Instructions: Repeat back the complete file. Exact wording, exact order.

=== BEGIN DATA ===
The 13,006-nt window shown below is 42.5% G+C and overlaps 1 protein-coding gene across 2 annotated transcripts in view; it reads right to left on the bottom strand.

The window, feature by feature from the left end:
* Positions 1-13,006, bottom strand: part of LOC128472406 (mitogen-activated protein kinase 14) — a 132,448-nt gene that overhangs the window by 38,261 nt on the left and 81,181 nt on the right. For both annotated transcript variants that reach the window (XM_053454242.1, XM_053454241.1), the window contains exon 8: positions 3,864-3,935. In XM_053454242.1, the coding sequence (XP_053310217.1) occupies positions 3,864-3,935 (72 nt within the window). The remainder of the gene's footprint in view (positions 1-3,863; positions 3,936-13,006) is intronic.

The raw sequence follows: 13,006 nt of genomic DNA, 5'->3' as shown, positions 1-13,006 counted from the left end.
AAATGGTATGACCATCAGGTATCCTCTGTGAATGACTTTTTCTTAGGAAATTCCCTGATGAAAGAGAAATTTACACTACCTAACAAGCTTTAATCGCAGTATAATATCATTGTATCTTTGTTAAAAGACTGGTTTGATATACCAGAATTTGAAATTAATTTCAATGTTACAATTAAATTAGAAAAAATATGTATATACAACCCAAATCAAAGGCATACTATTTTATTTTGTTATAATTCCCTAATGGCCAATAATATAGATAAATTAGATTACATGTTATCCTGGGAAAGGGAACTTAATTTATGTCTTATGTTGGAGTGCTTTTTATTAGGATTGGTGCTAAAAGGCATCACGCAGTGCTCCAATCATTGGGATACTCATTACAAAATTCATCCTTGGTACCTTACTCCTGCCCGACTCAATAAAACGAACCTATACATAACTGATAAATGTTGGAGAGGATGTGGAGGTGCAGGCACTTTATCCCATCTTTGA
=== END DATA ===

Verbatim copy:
The 13,006-nt window shown below is 42.5% G+C and overlaps 1 protein-coding gene across 2 annotated transcripts in view; it reads right to left on the bottom strand.

The window, feature by feature from the left end:
* Positions 1-13,006, bottom strand: part of LOC128472406 (mitogen-activated protein kinase 14) — a 132,448-nt gene that overhangs the window by 38,261 nt on the left and 81,181 nt on the right. For both annotated transcript variants that reach the window (XM_053454242.1, XM_053454241.1), the window contains exon 8: positions 3,864-3,935. In XM_053454242.1, the coding sequence (XP_053310217.1) occupies positions 3,864-3,935 (72 nt within the window). The remainder of the gene's footprint in view (positions 1-3,863; positions 3,936-13,006) is intronic.

The raw sequence follows: 13,006 nt of genomic DNA, 5'->3' as shown, positions 1-13,006 counted from the left end.
AAATGGTATGACCATCAGGTATCCTCTGTGAATGACTTTTTCTTAGGAAATTCCCTGATGAAAGAGAAATTTACACTACCTAACAAGCTTTAATCGCAGTATAATATCATTGTATCTTTGTTAAAAGACTGGTTTGATATACCAGAATTTGAAATTAATTTCAATGTTACAATTAAATTAGAAAAAATATGTATATACAACCCAAATCAAAGGCATACTATTTTATTTTGTTATAATTCCCTAATGGCCAATAATATAGATAAATTAGATTACATGTTATCCTGGGAAAGGGAACTTAATTTATGTCTTATGTTGGAGTGCTTTTTATTAGGATTGGTGCTAAAAGGCATCACGCAGTGCTCCAATCATTGGGATACTCATTACAAAATTCATCCTTGGTACCTTACTCCTGCCCGACTCAATAAAACGAACCTATACATAACTGATAAATGTTGGAGAGGATGTGGAGGTGCAGGCACTTTATCCCATCTTTGA